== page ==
Google’s Internet Evangelist is out and about overseas, extolling the virtues of European Internet regulation, if, by “extolling,” I mean trashing it for being impractical. Cerf’s comments, while being applied to the EU’s proposed “right to be forgotten” proposal that’s the talk of the Union.
From my brief exposure to the concept, the “ePrivacy,” something software giant Adobe discusses at length, the “right to be forgotten” has to do with the removal of content for placation purposes. Apparently, reputation control is serious business is Europe. The Telegraph offers this brief description:
The current European proposals seek to harmonise laws across the 27 EU nations and will force sites to delete information shortly after consumers request it be removed. If they do not comply, a fine of up to two per cent of a firm’s global turnover could follow.
The EU commissioner, Viviane Reding, defended the proposal’s goals:
“The right to be forgotten has nothing to do with journalists, nothing to do with the work of bloggers, nothing to do with tweeters – it’s about when you entrust information to a company. Because freedom of expression is very important we have also to take this into account.”
From Reding’s perspective, the measure would give European web users control of the content associated with them. For example, remember that drunk picture you took last year of you and your friends in various states of intoxication? Under the EU’s proposal, you’d have a modicum of control over this content, even if it’s been broadcast beyond the standard social media platforms. In other words, let’s say the drunk picture in question went viral. Under EU’s proposal, you’d essentially be able to put that particular genie back in the bottle by having web properties remove the offending image(s).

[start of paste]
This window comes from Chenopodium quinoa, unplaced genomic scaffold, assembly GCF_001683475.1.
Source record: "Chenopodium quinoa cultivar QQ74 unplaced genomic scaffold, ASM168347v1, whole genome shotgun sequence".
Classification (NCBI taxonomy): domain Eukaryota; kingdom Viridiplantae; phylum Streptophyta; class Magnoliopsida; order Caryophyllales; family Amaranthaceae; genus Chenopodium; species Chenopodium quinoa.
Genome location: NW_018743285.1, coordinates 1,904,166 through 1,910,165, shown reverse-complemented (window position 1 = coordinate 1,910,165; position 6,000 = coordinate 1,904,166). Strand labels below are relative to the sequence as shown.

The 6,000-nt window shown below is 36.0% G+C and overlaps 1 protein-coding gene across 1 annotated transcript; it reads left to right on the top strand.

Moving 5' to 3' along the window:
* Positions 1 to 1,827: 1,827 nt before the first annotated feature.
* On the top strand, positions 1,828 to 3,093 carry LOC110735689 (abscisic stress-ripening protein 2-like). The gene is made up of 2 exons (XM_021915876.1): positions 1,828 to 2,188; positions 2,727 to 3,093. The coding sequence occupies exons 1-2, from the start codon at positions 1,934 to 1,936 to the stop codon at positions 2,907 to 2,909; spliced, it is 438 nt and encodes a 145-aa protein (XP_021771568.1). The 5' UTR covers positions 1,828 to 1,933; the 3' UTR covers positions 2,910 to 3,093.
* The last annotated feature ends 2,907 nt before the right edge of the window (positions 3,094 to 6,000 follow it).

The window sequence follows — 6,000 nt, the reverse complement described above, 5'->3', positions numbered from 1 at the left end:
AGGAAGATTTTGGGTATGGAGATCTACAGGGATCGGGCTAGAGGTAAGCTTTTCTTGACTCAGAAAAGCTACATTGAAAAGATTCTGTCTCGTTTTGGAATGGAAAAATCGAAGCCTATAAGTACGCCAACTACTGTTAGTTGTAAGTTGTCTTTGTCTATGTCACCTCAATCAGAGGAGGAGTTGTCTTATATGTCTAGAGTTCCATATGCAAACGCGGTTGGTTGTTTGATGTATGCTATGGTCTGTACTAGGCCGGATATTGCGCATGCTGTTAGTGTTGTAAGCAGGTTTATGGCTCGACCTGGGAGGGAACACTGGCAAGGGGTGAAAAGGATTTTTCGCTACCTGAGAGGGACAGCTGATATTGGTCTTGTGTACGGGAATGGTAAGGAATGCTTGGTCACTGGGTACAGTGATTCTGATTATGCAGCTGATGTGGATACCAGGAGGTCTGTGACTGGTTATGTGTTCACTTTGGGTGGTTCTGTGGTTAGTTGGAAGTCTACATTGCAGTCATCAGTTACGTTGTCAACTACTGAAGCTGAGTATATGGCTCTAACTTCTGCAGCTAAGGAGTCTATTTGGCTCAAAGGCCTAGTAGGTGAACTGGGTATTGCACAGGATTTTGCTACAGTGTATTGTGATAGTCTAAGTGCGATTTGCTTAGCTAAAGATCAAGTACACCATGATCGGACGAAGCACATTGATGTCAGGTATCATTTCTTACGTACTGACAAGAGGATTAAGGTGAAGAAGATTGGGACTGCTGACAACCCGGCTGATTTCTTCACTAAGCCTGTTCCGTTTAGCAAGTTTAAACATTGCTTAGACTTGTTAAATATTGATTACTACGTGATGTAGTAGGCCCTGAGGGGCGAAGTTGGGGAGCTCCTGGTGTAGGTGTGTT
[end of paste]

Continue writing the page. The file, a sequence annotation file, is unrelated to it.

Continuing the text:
Because of that, it’s easy to see why Cerf is opposed to such measures. Cerf, while speaking with the Telegraph, offered his–and Google’s–position on this matter, and it’s safe to say he disagrees:
“You can’t go out and remove content from everybody’s computer just because you want the world to forget about something. I don’t think it’s a practical proposition at all… It’s very, very hard to get the internet to forget things that you don’t want it to remember because it’s easy to download and copy and reupload files again later.”
It’s clear Cerf is speaking for Google as well as himself, and he didn’t stop there either:
“The analogue [equivalent of this digital idea] is terrifying; if somebody said ‘I want everyone to forget about this book that I published because it’s embarrassing’, how would you implement that? You would have to break in to people’s homes and take the book off the bookshelves. There’s some legal issues with that and it seems to me that it shouldn’t be any easier in the online world.”
What Cerf expects is a little bit of personal responsibility instead of expecting the Googles and Facebooks of the world to save you from yourself:
“People who take pictures and post them on the net might want to think twice, because someone might take a picture of them in a compromising situation too. The question is what rules do we want to adopt in this online environment and I don’t think we know yet.”
Personal responsibility in today’s world? Perish the thought.